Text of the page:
13. I wish I could forget!
The driver shouted in his panic: “What do I do” From the corner of my eyes I saw the boys jump out of the back of the truck trying to seek cover and stay clear of the line of fire.
At that moment I shouted at the driver to pull back a bit to clear the wall and my whole life flashed in front of my eyes and I clearly saw myself as a 10 year old playing in the street where I was born and lived (de Kerkstraat in Amsterdam). I got ripped out of that moment when I noticed this enemy soldier sliding down the hill towards us. It was clearly his intention to shoot and kill us sitting in the cab. It was a case of him or I and fortunately I beat him to pulling the trigger. The distance would have been approximately 20 meters and I emptied the whole magazine in to him. I still see him lying there face down with his rifle next to him.
I WISH I COULD FORGET IT……
Don’t ask me how but we managed to get the truck moving again. All I can remember is that we did not say a word all the way to Turutung. We were on a bizarre “high” when we arrived there. It was there that I noticed all the bullet holes for the first time. There were a total of 6, three just besides me in the seat and three in the loading bay. The whole convoy had been hit by 31 bullets.
Because the driver had to carry on we said our farewells there and I was left on my own, with my thoughts and no one to talk too. I had just killed a young man, a boy who was fighting for the freedom of his country, no different then I when I wanted to fight against the Germans a few years earlier. What gave me the right to kill that boy?<
I was raised as Dutch Reformed and one of the 10 commandments was “You shall not kill”. I had crossed the line and there was no one I could talk to.
Still today I would love to meet that driver on that day that had such an impact on my life and I hope he will make contact if he reads this.
A few days later a couple of guys came up to me from a total different unit who I had never met before and the blond one shook my hand and said: “Let me congratulate you with the fact that you are still alive, I never expected you would have made it out alive”.
That a person I had never met showed so much sympathy I had never experienced before.
In those days I had a great need to talk to a Priest, but I never saw one. There was a military priest but he was not the type I could talk to, mainly because we did not like and trust him. The reason for this was because he had written to one of the soldiers wives that this soldier, in a drunken moment had an affair with an Indonesian girl, which led to this soldiers marriage break up. You may understand that we could not stand this Priest. I met this Priest just recently during a memorial gathering where he was one of the speakers….. CHEERS!!!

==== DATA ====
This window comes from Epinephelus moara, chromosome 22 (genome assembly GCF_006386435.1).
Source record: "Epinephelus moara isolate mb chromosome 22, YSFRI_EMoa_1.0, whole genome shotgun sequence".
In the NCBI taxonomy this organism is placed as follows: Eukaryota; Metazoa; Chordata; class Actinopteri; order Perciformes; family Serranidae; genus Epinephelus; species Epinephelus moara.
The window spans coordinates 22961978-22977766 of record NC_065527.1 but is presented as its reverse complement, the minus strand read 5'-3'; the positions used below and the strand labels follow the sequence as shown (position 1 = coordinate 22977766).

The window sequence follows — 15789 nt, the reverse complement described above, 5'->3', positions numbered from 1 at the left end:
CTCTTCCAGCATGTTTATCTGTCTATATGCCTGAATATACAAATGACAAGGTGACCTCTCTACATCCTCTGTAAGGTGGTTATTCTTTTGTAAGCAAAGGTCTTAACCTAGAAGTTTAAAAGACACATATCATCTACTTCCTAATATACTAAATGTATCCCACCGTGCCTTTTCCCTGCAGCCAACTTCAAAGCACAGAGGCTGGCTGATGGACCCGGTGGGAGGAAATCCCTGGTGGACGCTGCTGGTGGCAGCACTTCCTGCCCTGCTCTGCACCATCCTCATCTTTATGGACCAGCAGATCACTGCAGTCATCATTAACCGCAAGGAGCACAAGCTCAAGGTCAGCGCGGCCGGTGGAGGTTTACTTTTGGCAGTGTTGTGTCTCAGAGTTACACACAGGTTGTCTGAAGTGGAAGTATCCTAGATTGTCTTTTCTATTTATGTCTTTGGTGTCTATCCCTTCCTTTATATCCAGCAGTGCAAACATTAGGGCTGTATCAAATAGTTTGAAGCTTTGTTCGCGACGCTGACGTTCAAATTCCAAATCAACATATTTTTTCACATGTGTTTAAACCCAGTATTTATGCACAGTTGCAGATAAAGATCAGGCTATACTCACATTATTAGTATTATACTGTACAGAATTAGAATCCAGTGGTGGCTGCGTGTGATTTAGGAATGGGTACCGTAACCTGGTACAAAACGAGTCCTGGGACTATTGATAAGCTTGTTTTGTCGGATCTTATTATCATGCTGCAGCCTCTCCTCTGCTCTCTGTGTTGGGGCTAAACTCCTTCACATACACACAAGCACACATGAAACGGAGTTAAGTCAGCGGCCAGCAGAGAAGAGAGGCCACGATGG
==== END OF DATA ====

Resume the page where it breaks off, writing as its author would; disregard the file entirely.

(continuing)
Mandoer Jaap Bloemkool and I received orders to drive to Pemantang-Siantar and collect 15 prisoners to repair the road near Prapat. We went there to collect them, drove back and put them to work. We made ourselves comfortable against a rock wall from where we could keep a close eye on the prisoners. We saw a jeep and two three ton open trucks come past and noticed Dutch soldiers and three Japanese prisoners in green uniforms, without recognizable rank or unit markings on it, in the back. We later discovered that they were Japanese Generals.
The vehicles drove past us and stopped in the paddocks to one side of us. I saw that two of the three Japanese prisoners were tied to poles in the ground and the third one just stood in front of his pole.
We heard rifle fire and I saw one of them fall to the ground and the other two hanging as bags of salt on these poles. It was later that I realized that I was that numb that it did not make any impression on me at the time. Persons never been active in war zones cannot understand what plays in your head.<
Once the road was repaired we just took the prisoners back to prison.
Leave did not happen often. One leave period I can clearly remember in December 1949.We got leave passes to spend a week in Prapat. Our Unit Commanding Officer had a villa there and we were allowed to use it.
On the way there we stopped at a Kampong and had a cup of tea in a Chinese eating place. A soldier on leave with us but from another unit asked the driver if he could drive for a while. Approaching a bridge he had to take evasive action to avoid a collision with an approaching Chinese bus. In doing that he lost control of the truck and we rolled over sideways down a cliff, several meters deep, and ended up at the bottom of this ravine. We had four injured of which 2 with serious injuries and my mate Frans ended up with a fractured skull. He was flown to a hospital in Batavia. The rest of the men had bumps and bruises. It later turned out that the soldier asking to drive did not have a driver’s license. My mate Frans recovered but suffered from attacks that made him unstable on his legs. He was shipped back to The Netherlands. Frans died shortly after arriving in The Netherlands because he got one of his attacks in the bath.
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